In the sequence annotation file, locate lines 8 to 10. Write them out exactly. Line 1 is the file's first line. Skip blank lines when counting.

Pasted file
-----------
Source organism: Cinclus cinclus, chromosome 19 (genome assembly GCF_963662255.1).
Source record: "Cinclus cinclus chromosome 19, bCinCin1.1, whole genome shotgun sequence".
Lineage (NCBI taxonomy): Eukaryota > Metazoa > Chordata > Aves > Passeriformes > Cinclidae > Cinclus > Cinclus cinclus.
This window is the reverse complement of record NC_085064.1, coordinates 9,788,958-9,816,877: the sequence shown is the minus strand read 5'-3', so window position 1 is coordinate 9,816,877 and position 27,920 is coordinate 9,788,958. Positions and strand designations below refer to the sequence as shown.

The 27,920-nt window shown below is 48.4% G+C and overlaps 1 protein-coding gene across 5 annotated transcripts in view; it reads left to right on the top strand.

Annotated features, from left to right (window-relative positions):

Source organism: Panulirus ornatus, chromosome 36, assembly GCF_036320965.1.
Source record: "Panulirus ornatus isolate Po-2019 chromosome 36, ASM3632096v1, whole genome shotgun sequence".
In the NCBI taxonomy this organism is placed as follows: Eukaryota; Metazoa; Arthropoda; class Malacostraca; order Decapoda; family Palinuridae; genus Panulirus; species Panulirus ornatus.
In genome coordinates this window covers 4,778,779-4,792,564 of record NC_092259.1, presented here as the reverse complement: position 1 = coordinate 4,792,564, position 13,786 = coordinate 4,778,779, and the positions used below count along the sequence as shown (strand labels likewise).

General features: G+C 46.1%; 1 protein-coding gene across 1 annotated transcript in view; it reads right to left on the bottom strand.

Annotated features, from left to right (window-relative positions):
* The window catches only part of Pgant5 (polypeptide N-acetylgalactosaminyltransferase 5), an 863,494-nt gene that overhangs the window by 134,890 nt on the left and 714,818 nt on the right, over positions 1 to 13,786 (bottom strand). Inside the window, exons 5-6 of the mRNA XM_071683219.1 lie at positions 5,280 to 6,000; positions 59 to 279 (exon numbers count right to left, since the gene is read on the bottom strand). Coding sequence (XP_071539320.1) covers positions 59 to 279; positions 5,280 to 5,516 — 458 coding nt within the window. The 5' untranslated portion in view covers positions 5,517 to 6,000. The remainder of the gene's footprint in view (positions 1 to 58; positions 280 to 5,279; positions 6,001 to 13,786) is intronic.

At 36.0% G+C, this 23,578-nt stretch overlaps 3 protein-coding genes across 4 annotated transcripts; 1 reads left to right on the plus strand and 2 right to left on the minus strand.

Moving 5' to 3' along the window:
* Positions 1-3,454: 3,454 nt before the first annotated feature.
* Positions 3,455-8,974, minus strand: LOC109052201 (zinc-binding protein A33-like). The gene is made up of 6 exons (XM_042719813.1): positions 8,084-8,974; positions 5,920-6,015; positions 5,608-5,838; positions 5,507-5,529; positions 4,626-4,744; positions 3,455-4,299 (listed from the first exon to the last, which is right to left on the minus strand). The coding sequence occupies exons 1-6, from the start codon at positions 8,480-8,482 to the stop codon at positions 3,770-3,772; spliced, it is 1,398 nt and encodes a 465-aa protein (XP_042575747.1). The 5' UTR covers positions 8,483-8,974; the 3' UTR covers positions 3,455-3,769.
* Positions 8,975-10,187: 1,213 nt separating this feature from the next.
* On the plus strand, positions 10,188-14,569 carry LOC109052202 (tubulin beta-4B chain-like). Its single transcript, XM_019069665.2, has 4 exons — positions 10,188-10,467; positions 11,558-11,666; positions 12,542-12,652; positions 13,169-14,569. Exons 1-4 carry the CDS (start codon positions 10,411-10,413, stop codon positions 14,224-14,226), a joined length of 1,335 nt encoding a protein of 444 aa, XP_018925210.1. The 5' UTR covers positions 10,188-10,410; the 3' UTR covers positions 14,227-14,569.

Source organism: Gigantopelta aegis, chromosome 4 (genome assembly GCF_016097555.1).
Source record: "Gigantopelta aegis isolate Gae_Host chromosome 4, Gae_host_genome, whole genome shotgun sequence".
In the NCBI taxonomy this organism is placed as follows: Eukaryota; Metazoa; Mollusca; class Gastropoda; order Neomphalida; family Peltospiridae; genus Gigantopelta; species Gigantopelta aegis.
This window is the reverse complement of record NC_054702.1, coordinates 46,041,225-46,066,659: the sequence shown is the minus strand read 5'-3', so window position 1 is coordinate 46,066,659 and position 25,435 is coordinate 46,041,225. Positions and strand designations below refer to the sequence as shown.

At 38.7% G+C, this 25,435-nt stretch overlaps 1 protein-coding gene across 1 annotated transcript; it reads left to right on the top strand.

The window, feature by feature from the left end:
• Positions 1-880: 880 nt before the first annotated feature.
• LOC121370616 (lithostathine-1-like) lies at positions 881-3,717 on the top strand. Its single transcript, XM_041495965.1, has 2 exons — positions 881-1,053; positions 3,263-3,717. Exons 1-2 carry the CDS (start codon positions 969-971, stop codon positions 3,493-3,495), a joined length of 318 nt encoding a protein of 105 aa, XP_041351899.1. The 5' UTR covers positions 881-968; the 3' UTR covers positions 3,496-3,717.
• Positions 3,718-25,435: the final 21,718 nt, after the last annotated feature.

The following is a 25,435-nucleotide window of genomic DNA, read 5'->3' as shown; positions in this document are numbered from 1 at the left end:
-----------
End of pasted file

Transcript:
Source record: "Panulirus ornatus isolate Po-2019 chromosome 36, ASM3632096v1, whole genome shotgun sequence".
In the NCBI taxonomy this organism is placed as follows: Eukaryota; Metazoa; Arthropoda; class Malacostraca; order Decapoda; family Palinuridae; genus Panulirus; species Panulirus ornatus.
In genome coordinates this window covers 4,778,779-4,792,564 of record NC_092259.1, presented here as the reverse complement: position 1 = coordinate 4,792,564, position 13,786 = coordinate 4,778,779, and the positions used below count along the sequence as shown (strand labels likewise).